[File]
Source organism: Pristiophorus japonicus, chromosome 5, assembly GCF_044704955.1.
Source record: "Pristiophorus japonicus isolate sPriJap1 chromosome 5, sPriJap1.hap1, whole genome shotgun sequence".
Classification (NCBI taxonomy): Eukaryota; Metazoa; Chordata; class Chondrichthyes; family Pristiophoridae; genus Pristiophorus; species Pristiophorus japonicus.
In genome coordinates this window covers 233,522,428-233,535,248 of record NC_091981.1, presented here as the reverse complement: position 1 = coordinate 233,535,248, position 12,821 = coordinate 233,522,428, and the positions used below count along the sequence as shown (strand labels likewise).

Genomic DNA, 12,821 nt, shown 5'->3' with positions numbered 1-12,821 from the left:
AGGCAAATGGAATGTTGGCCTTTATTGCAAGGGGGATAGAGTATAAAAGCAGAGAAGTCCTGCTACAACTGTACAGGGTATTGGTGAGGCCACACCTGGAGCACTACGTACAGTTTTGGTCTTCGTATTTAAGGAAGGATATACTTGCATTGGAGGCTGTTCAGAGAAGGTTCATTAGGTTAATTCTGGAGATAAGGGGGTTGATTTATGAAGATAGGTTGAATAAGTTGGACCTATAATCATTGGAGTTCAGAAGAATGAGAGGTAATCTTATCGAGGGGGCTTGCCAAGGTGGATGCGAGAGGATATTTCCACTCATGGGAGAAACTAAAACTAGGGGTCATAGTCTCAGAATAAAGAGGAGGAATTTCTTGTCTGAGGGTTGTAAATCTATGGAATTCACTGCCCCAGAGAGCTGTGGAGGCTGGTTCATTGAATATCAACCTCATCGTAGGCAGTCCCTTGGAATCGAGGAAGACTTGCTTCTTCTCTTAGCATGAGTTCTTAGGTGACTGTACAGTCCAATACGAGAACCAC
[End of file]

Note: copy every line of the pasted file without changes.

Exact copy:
Source organism: Pristiophorus japonicus, chromosome 5, assembly GCF_044704955.1.
Source record: "Pristiophorus japonicus isolate sPriJap1 chromosome 5, sPriJap1.hap1, whole genome shotgun sequence".
Classification (NCBI taxonomy): Eukaryota; Metazoa; Chordata; class Chondrichthyes; family Pristiophoridae; genus Pristiophorus; species Pristiophorus japonicus.
In genome coordinates this window covers 233,522,428-233,535,248 of record NC_091981.1, presented here as the reverse complement: position 1 = coordinate 233,535,248, position 12,821 = coordinate 233,522,428, and the positions used below count along the sequence as shown (strand labels likewise).

Genomic DNA, 12,821 nt, shown 5'->3' with positions numbered 1-12,821 from the left:
AGGCAAATGGAATGTTGGCCTTTATTGCAAGGGGGATAGAGTATAAAAGCAGAGAAGTCCTGCTACAACTGTACAGGGTATTGGTGAGGCCACACCTGGAGCACTACGTACAGTTTTGGTCTTCGTATTTAAGGAAGGATATACTTGCATTGGAGGCTGTTCAGAGAAGGTTCATTAGGTTAATTCTGGAGATAAGGGGGTTGATTTATGAAGATAGGTTGAATAAGTTGGACCTATAATCATTGGAGTTCAGAAGAATGAGAGGTAATCTTATCGAGGGGGCTTGCCAAGGTGGATGCGAGAGGATATTTCCACTCATGGGAGAAACTAAAACTAGGGGTCATAGTCTCAGAATAAAGAGGAGGAATTTCTTGTCTGAGGGTTGTAAATCTATGGAATTCACTGCCCCAGAGAGCTGTGGAGGCTGGTTCATTGAATATCAACCTCATCGTAGGCAGTCCCTTGGAATCGAGGAAGACTTGCTTCTTCTCTTAGCATGAGTTCTTAGGTGACTGTACAGTCCAATACGAGAACCAC